A woman votes in Jerusalem.
(photo credit: MARC ISRAEL SELLEM)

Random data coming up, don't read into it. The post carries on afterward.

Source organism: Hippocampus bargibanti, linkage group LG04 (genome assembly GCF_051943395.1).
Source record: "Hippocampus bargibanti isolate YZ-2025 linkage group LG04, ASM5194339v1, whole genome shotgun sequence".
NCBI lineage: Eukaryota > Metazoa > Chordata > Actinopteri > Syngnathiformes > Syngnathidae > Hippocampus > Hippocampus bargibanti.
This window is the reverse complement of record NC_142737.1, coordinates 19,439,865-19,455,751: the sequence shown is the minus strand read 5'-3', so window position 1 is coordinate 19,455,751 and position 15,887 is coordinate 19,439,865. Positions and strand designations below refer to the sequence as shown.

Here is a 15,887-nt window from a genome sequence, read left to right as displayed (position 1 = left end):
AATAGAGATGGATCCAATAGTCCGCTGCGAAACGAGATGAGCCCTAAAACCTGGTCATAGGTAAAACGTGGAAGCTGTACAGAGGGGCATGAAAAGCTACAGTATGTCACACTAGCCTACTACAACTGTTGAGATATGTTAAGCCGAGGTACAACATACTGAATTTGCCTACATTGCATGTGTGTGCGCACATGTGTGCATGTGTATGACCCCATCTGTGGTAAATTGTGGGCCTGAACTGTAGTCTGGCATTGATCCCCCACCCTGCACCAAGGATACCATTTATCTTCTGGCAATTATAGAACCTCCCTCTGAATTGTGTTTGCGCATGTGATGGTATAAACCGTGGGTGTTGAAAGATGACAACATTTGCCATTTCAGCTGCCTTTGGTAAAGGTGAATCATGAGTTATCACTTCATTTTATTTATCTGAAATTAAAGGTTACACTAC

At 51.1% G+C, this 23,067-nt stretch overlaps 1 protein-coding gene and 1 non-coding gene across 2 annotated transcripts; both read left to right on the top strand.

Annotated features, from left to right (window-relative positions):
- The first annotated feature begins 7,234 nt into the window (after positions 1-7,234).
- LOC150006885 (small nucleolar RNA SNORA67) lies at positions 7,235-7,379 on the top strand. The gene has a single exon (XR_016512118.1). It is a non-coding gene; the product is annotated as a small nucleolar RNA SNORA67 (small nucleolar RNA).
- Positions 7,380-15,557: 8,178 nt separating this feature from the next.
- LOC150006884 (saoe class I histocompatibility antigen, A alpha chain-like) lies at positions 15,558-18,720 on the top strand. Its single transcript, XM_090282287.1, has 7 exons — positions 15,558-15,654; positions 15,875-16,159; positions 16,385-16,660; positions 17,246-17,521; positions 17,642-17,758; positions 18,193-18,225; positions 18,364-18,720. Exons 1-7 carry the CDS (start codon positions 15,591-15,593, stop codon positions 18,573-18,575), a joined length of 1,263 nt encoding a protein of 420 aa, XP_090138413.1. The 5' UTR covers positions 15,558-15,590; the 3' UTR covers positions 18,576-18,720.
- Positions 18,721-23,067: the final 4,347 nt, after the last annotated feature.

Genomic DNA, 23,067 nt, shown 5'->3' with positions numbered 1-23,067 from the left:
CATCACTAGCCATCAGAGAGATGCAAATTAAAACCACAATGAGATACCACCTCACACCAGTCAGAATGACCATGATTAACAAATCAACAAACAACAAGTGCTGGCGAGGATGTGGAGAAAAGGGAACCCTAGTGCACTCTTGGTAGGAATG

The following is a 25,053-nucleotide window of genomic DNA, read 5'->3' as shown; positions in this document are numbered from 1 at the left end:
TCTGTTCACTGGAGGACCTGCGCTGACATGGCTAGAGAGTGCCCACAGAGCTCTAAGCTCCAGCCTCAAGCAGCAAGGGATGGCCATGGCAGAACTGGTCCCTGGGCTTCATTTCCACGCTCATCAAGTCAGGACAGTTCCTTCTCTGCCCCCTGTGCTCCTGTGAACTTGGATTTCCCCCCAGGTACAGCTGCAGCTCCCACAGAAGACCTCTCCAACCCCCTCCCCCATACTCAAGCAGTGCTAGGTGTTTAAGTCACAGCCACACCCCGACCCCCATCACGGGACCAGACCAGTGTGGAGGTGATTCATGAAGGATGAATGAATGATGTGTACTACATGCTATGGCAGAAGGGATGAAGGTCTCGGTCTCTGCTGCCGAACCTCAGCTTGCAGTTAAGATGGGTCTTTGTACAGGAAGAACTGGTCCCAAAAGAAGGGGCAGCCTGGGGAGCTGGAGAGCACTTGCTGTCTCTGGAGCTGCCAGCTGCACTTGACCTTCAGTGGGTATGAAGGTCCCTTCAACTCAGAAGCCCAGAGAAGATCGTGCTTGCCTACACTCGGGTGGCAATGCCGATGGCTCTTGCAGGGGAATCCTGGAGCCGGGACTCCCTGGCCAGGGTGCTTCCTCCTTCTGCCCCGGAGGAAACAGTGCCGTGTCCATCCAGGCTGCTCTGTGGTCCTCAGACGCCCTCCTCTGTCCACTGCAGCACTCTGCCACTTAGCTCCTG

When the Israeli electorate go to the polls, they are asked to choose the one party among the many competing – usually 20 or more – with whose policies they most agree. This system has been described as “one of the purest forms of proportional rule” since the number of seats that each party in the Knesset gains is almost exactly proportional to the number of votes the party obtains in the general election. The downside is that inevitably the nation’s vote is fractured. With every shade of political opinion represented by Knesset seats, no one party can emerge as the outright winner. After each election, weeks are spent in backroom negotiations and deals as the party with the most votes attempts to gain sufficient support from others to command a majority in the Knesset.
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